Here we are, it seems time to adopt (for those who want) the famous tracking app that has attracted the attention of the media in recent months. Will it help? Let's do some reflections. With the Italian curve now finally flattening out, the acceleration of studies anti-viral and on vaccines against SARS-CoV-2 and the launch of antibody tests for screening of those who may have already had the infection, it seems that science is rapidly positioning itself to checkmate Covid-19. How will we remember the pandemic in a few years?
It is a matter for fortune-tellers, and all predictions may be more or less far from the truth. But virologists and public health experts generally agree on one fact: immunity is the key. Whether it is obtained through safe and effective vaccinations, or through the achievement of the much-loved “herd immunity”. Well, maybe not that expensive. Rather. Especially to Boris Johnson. And here we come to the topic to overlook: the Immuni app, which is about to enter the lives of many Italians.
We cannot speak of Immune without first speaking of immunity
Like most processes in biology, immunity to SARS-CoV-2 is complex and mysterious, with results that could quickly diverge into many possible futures. It is also why estimates of how long it will take Covid-19 to disappear (if it does) vary enormously. Someone says he has already disappeared (Alberto Zangrillo, director of the intensive care of the San Raffaele in Milan, with all its load of controversy). Others speculate months. Other years. For some it will never go away, but it will become endemic.
Immunity, come to think of it, isn't just the key factor in determining when everything is really over. There are also other important questions: can you get infected again with the same virus yes or no? Will vaccines really work yes or no, and will they be worth it forever? If not, for how long? Can positive antibody tests, showing that you have been previously infected, have the value of an "immune passport" yes or no?
Here's how immunity works and a look at possible futures in our war against the Covid-19.
Our immune system
Let's start with this: antibodies have gotten all the limelight, but they are only part of our immune response.
The immune system, metaphorically, is a whole "army" of special forces units: cell scouts, killer cell killers, antibody troops, and intelligence agents who log each encounter with a new enemy. When our body is attacked by a new enemy (virus, bacteria or even a cancer) surveillance kicks in.
Normally, a type of peach-like-looking white blood cell called T cell wanders in our bloodstream. When it detects fragments of "alien" proteins (perhaps due to the effect of a virus that replicates itself) it alerts other components of the immune system to organize the Resistance. The Resistance troops are armed to the teeth, and also have tricks up their sleeves: for example, macrophages, the "tanks" of the immune system, can literally swallow some viruses and digest their material. In some cases, killer cells are "enlisted" (yes, they are called just like that) that launch streams of "protein missiles" called cytokines. The cytokines know their stuff, and destroy the invader.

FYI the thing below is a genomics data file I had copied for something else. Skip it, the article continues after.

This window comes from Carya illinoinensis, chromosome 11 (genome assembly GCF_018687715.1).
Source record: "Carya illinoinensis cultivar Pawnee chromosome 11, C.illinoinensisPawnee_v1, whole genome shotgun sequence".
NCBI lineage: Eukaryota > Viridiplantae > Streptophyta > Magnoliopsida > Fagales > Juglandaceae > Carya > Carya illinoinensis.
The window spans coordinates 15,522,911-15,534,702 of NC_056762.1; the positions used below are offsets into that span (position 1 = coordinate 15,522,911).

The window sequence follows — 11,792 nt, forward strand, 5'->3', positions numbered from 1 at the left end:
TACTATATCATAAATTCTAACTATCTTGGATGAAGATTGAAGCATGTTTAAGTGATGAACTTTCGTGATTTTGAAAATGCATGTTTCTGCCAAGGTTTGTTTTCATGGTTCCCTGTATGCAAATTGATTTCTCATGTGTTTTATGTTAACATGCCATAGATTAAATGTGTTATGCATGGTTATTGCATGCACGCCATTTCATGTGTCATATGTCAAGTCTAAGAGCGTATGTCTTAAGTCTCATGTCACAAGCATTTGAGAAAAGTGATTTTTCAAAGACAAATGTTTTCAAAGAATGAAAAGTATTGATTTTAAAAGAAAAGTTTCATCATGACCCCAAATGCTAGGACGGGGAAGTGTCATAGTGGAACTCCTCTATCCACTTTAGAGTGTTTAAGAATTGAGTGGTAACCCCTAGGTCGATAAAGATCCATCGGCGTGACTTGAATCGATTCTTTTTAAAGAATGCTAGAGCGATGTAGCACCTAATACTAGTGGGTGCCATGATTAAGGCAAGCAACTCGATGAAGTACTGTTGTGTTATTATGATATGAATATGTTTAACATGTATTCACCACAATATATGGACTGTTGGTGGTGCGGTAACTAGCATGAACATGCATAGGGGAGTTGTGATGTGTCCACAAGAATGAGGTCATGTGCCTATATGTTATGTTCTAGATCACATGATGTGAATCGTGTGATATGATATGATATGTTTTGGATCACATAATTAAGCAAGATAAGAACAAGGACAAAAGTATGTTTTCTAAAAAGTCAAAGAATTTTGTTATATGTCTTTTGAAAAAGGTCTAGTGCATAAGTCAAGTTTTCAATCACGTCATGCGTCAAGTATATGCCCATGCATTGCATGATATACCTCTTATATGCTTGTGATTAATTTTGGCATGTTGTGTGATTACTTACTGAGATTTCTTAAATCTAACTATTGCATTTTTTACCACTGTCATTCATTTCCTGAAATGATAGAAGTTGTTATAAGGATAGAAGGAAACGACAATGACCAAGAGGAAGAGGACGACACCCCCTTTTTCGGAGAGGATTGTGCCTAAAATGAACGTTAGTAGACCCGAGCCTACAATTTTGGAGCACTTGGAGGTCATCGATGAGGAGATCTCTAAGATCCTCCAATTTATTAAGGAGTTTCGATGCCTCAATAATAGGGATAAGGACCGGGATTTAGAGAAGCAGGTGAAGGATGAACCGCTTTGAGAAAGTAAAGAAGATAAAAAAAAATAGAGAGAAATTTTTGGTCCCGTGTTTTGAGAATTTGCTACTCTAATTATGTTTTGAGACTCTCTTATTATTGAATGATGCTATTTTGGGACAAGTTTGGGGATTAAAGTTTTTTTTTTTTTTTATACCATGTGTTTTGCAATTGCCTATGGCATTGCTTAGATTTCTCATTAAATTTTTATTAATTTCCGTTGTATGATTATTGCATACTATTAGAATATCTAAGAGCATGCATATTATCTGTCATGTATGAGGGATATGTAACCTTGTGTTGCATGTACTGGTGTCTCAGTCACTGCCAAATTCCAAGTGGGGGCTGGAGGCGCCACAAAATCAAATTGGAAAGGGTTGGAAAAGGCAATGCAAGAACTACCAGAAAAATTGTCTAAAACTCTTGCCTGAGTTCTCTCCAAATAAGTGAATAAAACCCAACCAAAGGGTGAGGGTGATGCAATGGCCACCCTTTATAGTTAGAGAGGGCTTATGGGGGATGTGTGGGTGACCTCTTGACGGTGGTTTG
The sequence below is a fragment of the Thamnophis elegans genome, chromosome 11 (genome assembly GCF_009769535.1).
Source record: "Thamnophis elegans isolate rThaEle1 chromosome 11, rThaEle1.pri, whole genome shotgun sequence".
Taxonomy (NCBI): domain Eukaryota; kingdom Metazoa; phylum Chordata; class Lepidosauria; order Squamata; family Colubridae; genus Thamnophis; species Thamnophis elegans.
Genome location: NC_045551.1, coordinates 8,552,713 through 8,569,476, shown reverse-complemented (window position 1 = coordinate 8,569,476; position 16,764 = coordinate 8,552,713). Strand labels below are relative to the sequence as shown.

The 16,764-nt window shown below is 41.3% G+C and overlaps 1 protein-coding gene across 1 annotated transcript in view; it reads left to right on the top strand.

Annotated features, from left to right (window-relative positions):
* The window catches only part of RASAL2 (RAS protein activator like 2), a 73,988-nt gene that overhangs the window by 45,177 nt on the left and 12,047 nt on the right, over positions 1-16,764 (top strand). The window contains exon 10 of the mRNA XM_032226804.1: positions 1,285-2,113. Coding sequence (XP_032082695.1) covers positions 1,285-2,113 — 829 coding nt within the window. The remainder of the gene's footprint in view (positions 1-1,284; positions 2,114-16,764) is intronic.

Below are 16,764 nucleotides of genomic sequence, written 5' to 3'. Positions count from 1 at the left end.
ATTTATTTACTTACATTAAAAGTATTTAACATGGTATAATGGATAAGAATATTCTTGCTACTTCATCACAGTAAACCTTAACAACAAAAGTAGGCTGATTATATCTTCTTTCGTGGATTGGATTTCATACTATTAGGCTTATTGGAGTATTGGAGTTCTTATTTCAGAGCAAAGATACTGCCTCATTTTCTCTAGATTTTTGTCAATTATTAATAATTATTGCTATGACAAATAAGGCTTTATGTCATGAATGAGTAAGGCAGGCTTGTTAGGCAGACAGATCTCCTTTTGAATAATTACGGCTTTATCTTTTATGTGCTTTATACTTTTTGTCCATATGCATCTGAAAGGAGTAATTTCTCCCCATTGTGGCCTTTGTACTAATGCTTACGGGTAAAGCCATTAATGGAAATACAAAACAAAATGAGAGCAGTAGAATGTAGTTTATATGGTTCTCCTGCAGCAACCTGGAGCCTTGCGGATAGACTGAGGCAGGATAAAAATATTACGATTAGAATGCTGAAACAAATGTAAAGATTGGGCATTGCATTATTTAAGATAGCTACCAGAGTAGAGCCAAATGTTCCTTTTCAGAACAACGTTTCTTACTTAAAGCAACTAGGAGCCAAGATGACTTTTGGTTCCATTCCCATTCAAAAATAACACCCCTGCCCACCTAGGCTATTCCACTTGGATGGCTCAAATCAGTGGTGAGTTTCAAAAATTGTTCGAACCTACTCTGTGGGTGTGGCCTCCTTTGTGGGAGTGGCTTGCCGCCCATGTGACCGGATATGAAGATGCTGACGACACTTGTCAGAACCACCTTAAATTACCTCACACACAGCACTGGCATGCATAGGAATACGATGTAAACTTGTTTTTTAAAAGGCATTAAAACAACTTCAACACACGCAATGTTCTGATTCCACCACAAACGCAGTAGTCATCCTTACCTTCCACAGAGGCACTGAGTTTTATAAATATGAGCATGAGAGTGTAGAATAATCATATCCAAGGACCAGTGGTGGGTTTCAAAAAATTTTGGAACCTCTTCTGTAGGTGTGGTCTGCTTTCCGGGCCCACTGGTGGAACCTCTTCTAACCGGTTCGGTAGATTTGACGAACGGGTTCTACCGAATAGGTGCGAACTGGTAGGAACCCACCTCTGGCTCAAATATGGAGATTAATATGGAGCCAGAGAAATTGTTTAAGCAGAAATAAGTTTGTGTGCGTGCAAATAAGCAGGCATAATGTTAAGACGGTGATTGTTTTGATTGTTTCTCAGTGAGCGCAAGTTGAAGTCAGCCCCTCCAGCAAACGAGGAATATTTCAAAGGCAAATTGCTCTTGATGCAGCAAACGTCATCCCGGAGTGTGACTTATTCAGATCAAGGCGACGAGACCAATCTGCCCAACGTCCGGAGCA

But my favorite weapon is the B cell, a bulbous, sympathetic-looking white blood cell. There cell B it's a bit like James Bond's Q sector: it creates new weapons, "custom" antibodies, each Y-shaped with two powerful arms, arranging them to specifically attack a new viral enemy. The antibodies go to the "deadly" embrace with the virus, and neutralize it. And because they are very specific for a virus, testing for specific antibodies to SARS-CoV-2 is generally a sign that you have been infected with the virus.
Like any self-respecting war, this too is not painless for anyone, not even for the human host, and can also have unwanted side effects, or unexpected outcomes. These immune responses are not completely benign, generally they will trigger a fever. In a small part of the cases, unfortunately in that of Covid-19, they seem to go crazy and turn into a process called "cytokine storm" that ends up damaging the host tissue. These excessive immune reactions are perhaps the reason why some young people suffering from Covid-19 have also died without previous pathologies.